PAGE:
The final bout to feature an Asian fighter this weekend ended up being a fight that swung back and forth in what was a pulsating and genuinely enjoyable contest, even though it saw Hiroki Okada (19-1, 13) [岡田 博喜] lose his unbeaten record to former WBO Lightweight world champion Raymundo Beltran (36-8-1-1, 22).
The fight started in competitive fashion, with Okada boxing well behind his jab in the opening round, whilst Beltran brought pressure. It was a great round that saw both have moments, but didn't really serve as any notice for what we were going to get in the second round.
Round 2 saw Beltran pick up the intensity, walking through a number of Okada right hands and land a huge left hand to drop Okada, who seemed to be caught off balance more than actually being hurt. Okada would beat the count but find himself under intense pressure from the restart. That pressure saw Beltran have success, but eat a huge right that buckled his legs and left himself open to a big combination as Okada looked to force a stoppage. It was one of the rounds of the year, and saw both guys hurt badly.
Beltran would bounce back from being rocked to have a fantastic third round, pressurising Okada through the 3 minutes. Both men were cut, with Okada's looking the worse of the two cuts, and Beltran seemed to be easily dictating the fight with his pressure. The following round was another good one for the veteran, who continued to press the fight, cornering Okada several times, whilst neutralising Okada's jab.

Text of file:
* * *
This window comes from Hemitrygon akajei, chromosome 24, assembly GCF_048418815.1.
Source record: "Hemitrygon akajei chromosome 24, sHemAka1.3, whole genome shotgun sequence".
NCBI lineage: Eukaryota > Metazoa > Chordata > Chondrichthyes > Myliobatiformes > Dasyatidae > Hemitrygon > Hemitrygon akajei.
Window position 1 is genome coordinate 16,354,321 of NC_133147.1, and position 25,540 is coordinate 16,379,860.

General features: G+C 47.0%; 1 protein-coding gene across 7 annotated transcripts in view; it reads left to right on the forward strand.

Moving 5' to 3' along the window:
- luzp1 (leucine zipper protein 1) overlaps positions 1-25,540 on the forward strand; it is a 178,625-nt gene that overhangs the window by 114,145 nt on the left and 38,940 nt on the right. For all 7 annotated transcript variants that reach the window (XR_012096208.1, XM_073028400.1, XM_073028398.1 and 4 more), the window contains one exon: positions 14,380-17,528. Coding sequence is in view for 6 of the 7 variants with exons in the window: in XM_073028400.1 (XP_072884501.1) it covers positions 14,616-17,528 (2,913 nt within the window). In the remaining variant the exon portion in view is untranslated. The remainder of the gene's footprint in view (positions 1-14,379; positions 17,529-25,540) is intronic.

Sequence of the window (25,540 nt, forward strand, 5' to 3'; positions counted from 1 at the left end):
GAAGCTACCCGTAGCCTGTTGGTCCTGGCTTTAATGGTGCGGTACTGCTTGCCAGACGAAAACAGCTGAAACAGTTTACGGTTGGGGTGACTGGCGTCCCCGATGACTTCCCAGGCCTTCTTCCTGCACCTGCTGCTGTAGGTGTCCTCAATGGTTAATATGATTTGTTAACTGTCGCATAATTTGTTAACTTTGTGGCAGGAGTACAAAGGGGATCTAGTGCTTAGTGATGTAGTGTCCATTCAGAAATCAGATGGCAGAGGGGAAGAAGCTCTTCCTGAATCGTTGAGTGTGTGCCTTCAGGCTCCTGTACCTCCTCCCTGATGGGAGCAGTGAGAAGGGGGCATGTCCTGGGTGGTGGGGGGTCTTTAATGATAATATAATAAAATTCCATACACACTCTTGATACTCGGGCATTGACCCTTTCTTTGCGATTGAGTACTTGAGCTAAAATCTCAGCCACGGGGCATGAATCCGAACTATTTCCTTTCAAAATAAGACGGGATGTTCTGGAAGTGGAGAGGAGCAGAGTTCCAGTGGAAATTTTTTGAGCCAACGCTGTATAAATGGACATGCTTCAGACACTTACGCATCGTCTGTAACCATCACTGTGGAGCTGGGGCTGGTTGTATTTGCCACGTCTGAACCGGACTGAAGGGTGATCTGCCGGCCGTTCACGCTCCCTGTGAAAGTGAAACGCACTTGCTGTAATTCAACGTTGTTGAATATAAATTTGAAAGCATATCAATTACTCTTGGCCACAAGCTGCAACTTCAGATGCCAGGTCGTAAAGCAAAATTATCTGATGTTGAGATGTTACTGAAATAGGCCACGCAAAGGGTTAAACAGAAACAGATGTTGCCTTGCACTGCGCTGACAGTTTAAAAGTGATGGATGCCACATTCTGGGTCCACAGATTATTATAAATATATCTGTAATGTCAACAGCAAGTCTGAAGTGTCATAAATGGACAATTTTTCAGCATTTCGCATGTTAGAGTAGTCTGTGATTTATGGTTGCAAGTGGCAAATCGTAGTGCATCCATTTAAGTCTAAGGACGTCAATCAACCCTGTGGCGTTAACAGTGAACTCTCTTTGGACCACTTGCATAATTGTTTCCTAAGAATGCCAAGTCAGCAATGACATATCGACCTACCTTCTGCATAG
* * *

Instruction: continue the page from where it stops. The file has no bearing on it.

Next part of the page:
Beltran had put a lot into the early rounds and in round 5 he began to look his 37 years of age. He was looking tired, taking his foot totally off the gas and Okada managed made the most of things, establishing his jab, and using his movement to take the round. Beltran again looked tired in round 6, a round that saw him staying on the outside, and almost fighting like he was trying to get his second wind. The pace had completely dropped from the early stages as both men changed tactics. The fight began to turn back around in the 7th round however as Beltran began to come forward again. Beltran's pressure didn't have the same intensity it had had earlier in the fight, but it was almost like he was moving through the gears again. By then Beltran's right eye was starting to swell shut, but he was getting his second wind.
Round 8 was a messy one. Beltran again came forward, but Okada neutralised a lot of the pressure with clinches, he knew it wasn't a good idea to trade on the inside. It was a messy round, but one that began to get more and more exciting as it went on, as as Beltran began to get more success from his pressure. That pressure really went up again in round 9 as Okada completely failed to create distance. Beltran would drop Okada with a hard right hand. This time he was hurt badly, and Beltran knew he had his man, unloading until Okada's team stopped the bout and saved their man, who had shown guts to stay up but had began to take huge shots from the Mexican.
For Okada this will be a huge disappointment. He looked better than he had on his US debut, but was unable to establish his range for much of the fight. For Beltran however this win opens the door to a potential WBC world title fight later in the year.
News! We try and give you the most interesting news stories from the Asian boxing world!